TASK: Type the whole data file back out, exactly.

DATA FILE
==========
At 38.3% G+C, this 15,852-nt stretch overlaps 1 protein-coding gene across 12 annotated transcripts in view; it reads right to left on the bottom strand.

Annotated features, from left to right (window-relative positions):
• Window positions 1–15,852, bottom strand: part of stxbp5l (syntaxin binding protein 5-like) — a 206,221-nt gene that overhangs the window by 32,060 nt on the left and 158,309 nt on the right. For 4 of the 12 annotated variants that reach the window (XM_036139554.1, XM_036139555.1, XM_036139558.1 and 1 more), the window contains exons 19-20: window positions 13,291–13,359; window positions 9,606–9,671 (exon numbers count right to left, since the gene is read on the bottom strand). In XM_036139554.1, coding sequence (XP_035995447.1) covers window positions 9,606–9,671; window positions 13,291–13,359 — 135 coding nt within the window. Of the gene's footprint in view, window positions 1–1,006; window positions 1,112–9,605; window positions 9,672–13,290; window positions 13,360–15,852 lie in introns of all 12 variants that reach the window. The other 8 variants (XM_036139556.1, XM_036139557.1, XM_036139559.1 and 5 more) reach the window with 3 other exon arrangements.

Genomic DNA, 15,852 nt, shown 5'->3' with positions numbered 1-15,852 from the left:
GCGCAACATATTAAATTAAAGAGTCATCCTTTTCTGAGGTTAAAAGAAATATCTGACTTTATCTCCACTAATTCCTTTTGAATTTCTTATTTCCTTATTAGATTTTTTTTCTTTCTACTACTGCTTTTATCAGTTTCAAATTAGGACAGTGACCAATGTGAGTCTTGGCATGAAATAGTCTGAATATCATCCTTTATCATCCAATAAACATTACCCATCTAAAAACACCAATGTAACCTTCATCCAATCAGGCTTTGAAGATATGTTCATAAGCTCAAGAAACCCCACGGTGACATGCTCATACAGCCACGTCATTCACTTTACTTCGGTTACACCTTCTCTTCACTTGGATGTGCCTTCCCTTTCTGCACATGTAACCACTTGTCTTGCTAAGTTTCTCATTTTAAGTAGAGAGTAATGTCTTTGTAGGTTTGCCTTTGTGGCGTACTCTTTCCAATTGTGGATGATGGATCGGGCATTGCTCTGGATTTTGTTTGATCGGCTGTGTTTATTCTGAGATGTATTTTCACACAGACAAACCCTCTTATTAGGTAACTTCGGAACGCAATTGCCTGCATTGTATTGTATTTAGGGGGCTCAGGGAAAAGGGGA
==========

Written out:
At 38.3% G+C, this 15,852-nt stretch overlaps 1 protein-coding gene across 12 annotated transcripts in view; it reads right to left on the bottom strand.

Annotated features, from left to right (window-relative positions):
• Window positions 1–15,852, bottom strand: part of stxbp5l (syntaxin binding protein 5-like) — a 206,221-nt gene that overhangs the window by 32,060 nt on the left and 158,309 nt on the right. For 4 of the 12 annotated variants that reach the window (XM_036139554.1, XM_036139555.1, XM_036139558.1 and 1 more), the window contains exons 19-20: window positions 13,291–13,359; window positions 9,606–9,671 (exon numbers count right to left, since the gene is read on the bottom strand). In XM_036139554.1, coding sequence (XP_035995447.1) covers window positions 9,606–9,671; window positions 13,291–13,359 — 135 coding nt within the window. Of the gene's footprint in view, window positions 1–1,006; window positions 1,112–9,605; window positions 9,672–13,290; window positions 13,360–15,852 lie in introns of all 12 variants that reach the window. The other 8 variants (XM_036139556.1, XM_036139557.1, XM_036139559.1 and 5 more) reach the window with 3 other exon arrangements.

Genomic DNA, 15,852 nt, shown 5'->3' with positions numbered 1-15,852 from the left:
GCGCAACATATTAAATTAAAGAGTCATCCTTTTCTGAGGTTAAAAGAAATATCTGACTTTATCTCCACTAATTCCTTTTGAATTTCTTATTTCCTTATTAGATTTTTTTTCTTTCTACTACTGCTTTTATCAGTTTCAAATTAGGACAGTGACCAATGTGAGTCTTGGCATGAAATAGTCTGAATATCATCCTTTATCATCCAATAAACATTACCCATCTAAAAACACCAATGTAACCTTCATCCAATCAGGCTTTGAAGATATGTTCATAAGCTCAAGAAACCCCACGGTGACATGCTCATACAGCCACGTCATTCACTTTACTTCGGTTACACCTTCTCTTCACTTGGATGTGCCTTCCCTTTCTGCACATGTAACCACTTGTCTTGCTAAGTTTCTCATTTTAAGTAGAGAGTAATGTCTTTGTAGGTTTGCCTTTGTGGCGTACTCTTTCCAATTGTGGATGATGGATCGGGCATTGCTCTGGATTTTGTTTGATCGGCTGTGTTTATTCTGAGATGTATTTTCACACAGACAAACCCTCTTATTAGGTAACTTCGGAACGCAATTGCCTGCATTGTATTGTATTTAGGGGGCTCAGGGAAAAGGGGA